Computer Science and Information Security Major Advising Resources

Computer Science and Information Security Major Advising Resources

The major in Computer Science and Information Security offers the computing, quantitative and analytical expertise public and private organizations need to advance the practice of digital forensics and cybersecurity. The program provides the foundational background in computing that is needed to thwart the abuse and misuse of computers, data networks, information systems and information infrastructures, in the environment of ever advancing digital technology. The courses in the Computer Science and Information Security major prepare students for direct entry into the profession as well as entry into graduate and professional programs that rely on computing and quantitative methods, especially in areas related to digital forensics and cybersecurity.

Here you will find:
● Key information about your major
● How and when to meet with your major advisor
● Planning tools that will help you track your progress in the major
● Ways to explore career opportunities related to the CSCI major
 
Take a few moments to look at the information below. It will help you plan effectively and avoid surprises during your studies at John Jay.
 
CSCI Requirements

Major Requirements

You are responsible for the major requirements that were in effect when you declared the major. To confirm the requirements you should be following, go to the Undergraduate Bulletin for that academic year. For example, if you declared the CSCI major in Fall 2015 or Spring 2016, you would click on the 2015-2016 Undergraduate Bulletin. If you declared the major and then left the College for more than one full semester, you’re responsible for the major requirements in effect when you return, if they have changed. Not sure when you declared the major? Find out here.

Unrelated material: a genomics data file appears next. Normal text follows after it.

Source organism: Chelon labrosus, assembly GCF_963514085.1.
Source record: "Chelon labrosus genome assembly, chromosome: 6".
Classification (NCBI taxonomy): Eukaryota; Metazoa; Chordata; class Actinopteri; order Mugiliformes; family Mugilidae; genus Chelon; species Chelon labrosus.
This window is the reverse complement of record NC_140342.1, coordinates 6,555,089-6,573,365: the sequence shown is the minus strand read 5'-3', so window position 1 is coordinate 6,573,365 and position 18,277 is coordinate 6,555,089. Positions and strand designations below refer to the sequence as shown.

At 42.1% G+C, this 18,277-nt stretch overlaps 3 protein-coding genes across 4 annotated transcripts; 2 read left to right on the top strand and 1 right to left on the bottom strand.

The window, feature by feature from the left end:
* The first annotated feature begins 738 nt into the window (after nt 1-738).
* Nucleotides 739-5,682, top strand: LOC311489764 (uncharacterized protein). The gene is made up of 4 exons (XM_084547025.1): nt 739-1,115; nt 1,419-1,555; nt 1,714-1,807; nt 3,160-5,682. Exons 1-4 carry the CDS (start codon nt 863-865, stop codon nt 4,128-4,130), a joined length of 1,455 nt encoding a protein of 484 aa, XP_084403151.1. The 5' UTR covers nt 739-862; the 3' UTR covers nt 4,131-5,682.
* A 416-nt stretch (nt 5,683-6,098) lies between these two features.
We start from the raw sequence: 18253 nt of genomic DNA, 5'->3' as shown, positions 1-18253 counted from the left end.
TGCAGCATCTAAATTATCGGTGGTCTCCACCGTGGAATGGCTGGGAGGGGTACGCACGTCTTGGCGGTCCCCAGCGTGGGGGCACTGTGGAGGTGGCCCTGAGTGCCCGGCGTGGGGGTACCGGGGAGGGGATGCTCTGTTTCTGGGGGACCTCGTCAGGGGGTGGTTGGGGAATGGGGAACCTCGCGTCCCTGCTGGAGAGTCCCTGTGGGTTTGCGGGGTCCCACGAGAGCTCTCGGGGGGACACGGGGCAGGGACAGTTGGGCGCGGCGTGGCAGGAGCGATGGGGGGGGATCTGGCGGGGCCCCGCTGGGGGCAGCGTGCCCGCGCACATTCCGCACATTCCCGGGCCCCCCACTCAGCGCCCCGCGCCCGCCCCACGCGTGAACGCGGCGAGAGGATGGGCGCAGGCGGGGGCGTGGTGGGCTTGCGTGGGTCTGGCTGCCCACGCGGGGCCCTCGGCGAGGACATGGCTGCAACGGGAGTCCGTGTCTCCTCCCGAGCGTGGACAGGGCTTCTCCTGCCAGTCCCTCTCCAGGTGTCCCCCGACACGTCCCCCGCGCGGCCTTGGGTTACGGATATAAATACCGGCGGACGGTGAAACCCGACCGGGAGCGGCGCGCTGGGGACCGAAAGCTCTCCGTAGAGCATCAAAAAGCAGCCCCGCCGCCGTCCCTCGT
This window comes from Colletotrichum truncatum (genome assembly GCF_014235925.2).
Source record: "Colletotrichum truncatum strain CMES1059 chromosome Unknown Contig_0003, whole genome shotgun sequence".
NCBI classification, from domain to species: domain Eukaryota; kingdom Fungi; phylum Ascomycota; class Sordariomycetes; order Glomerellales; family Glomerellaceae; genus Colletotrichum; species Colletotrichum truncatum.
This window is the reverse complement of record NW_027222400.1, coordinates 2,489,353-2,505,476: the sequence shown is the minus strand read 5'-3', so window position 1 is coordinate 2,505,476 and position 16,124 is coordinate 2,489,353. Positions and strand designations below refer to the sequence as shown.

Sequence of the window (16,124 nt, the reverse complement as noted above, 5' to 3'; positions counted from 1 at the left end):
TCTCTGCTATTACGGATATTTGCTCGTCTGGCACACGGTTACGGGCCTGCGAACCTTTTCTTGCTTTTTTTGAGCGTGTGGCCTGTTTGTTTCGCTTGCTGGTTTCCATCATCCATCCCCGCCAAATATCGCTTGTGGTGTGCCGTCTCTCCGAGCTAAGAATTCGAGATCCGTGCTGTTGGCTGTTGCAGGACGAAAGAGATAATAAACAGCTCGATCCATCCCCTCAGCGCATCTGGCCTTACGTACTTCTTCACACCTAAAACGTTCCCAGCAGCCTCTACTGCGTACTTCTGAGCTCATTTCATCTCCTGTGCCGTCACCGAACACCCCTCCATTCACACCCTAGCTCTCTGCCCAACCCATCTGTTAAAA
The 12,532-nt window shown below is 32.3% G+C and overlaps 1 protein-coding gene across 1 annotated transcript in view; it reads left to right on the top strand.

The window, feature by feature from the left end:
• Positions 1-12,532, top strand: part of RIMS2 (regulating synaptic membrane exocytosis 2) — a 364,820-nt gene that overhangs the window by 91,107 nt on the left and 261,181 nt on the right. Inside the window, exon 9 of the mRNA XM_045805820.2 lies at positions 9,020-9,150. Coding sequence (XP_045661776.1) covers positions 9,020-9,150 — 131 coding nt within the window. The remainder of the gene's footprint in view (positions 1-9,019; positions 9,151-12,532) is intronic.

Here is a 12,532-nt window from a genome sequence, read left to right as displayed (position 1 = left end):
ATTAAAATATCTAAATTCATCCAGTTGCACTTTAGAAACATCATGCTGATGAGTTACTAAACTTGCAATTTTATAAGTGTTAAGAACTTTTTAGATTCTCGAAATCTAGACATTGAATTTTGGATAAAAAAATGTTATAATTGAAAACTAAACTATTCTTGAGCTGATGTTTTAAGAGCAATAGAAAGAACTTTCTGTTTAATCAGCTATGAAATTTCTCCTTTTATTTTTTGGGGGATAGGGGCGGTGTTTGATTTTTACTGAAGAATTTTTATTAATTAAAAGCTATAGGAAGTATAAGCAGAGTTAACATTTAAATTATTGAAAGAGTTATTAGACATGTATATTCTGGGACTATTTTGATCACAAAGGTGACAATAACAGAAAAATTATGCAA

Below, find the Undergraduate Bulletin that was in effect when you declared the major.

CSCI Courses That Meet General Education Requirements

Each of the following CSCI courses can count toward your major requirements and toward your General Education requirements:

 

Math & Quantitative Reasoning: MAT 241, MAT 242, MAT 301

Scientific World: CSCI 271

 

Major Advising

Year-Round Major Advising

Advising for the Computer Science and Information Security major is available year-round, including summer and winter terms. There are several faculty who provide advising. Please contact one of these professors to discuss requirements and course planning:
 
Advisor
Email Address
Professor Dietrich
Professor Jain
Professor Ahmad
Professor Johnson
Professor Puls

Registration and Major Holds

Sophomores with 45-59 credits may have a hold on their registration. The hold will be removed when they have an appointment with a major advisor. This discussion will encourage wise planning and allow students to ask any questions they may have about the major.

 

How do you know if you have a major hold? Go to CUNYfirst and complete the following steps:

 

  1. Check the Holds box of your CUNYfirst Student Center. If "Advisement Required" appears, click on “details.”

 

 

 

  1. Click on “Advisement Required.”

 
  1. See which type of advisement you need. If you must see a major advisor, then make a major advising appointment following the steps preferred by this department.

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Plan Ahead: Graduate on Time

Avoid Course Planning Mistakes!

The CSCI major has several courses that build on each other in a sequence, so it is important to consult with a CSCI major advisor to make sure you know which CSCI courses to take next and which combinations of major courses make sense. Keep the following guidelines in mind:
 
  • The CSCI major requires that students take MAT 105 or 141 or higher to begin any courses in the major, so establish this math foundation in your first semester at John Jay. The major also requires you to take calculus (MAT 241).